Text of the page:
Who should not use cannabis-based products?

Cannabis based products may not be appropriate for some people. These include people who:

  • have a personal or strong family history of psychosis
  • have an active mood disorder
  • are pregnant and breastfeeding
  • have heart rhythm problems
  • have had recent heart attacks or strokes
  • have severe liver or kidney problems.

Can I take cannabis-based products with medicines?

Cannabis-based products have several interactions with medicines, herbal products and illicit or recreational products. This is mostly because of the way they are broken down (metabolised) in your body. Some combinations can have serious effects. Your prescriber or pharmacist will be able to check for interactions. If you are taking medicinal cannabis, it is really important to tell your healthcare provider before starting any medicine or herbal product.

What do I need to know before travelling with medicinal cannabis?

Entering Aotearoa New Zealand

If you are travelling, you may bring a medicinal cannabis product into Aotearoa New Zealand if:

  • the product has been prescribed to you by a registered prescriber
  • you have a copy of the prescription or a letter from your prescriber stating that you are being treated with the product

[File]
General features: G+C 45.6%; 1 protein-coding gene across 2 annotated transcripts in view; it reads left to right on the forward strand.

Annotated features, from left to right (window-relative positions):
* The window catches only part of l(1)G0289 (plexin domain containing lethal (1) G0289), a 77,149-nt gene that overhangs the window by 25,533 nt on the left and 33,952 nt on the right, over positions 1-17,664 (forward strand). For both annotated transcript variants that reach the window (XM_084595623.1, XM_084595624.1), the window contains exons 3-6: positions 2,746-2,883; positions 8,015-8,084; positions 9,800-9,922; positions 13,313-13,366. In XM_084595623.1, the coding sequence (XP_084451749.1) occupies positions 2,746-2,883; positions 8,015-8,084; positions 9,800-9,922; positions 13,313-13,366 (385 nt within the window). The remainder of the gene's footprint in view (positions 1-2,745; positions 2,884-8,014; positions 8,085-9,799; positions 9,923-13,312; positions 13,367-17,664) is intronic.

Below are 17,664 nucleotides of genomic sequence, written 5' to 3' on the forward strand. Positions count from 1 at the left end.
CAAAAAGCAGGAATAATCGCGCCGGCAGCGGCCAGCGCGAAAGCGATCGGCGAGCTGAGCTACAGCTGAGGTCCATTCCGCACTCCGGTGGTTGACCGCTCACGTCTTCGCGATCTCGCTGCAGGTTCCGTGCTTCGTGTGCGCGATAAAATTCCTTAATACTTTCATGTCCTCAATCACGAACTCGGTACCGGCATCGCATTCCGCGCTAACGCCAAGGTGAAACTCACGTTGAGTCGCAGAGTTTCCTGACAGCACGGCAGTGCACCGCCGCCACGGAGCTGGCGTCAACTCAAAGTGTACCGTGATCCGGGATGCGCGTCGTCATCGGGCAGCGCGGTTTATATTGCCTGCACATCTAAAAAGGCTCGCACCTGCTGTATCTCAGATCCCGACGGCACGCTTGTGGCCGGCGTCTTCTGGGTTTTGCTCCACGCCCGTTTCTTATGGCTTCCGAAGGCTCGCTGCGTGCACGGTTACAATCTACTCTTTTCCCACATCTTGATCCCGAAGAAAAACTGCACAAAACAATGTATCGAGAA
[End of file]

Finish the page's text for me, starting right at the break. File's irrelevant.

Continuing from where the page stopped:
• you declare the product on your passenger arrival card
  • you carry the product in its original container, and
  • you are bringing no more than a 3 month supply of a CBD product or a 1 month supply of any other medicinal-cannabis product.

Taking medicinal cannabis products overseas

Before you travel overseas, make sure you check how medicinal cannabis products are classified in any places you plan to visit or transit through. In some countries, possession of cannabis is a criminal offence, with no exemption for medicinal cannabis products.

Other terms you may come across

  • Cannabinoids: These are the chemical compounds found in the plant Cannabis sativa. There are more than 100 identified cannabinoids. THC and CBD are the most recognised and studied among these.
  • Cannabis: This term refers to the cannabis plants Cannabis sativa cultivated as the source of THC. Cannabis has a THC content of more than 0.35%.
  • Cannabis-based product: This is the preferred term for any product containing cannabinoid. This includes products derived from natural or synthetic components of the Cannabis sativa plant.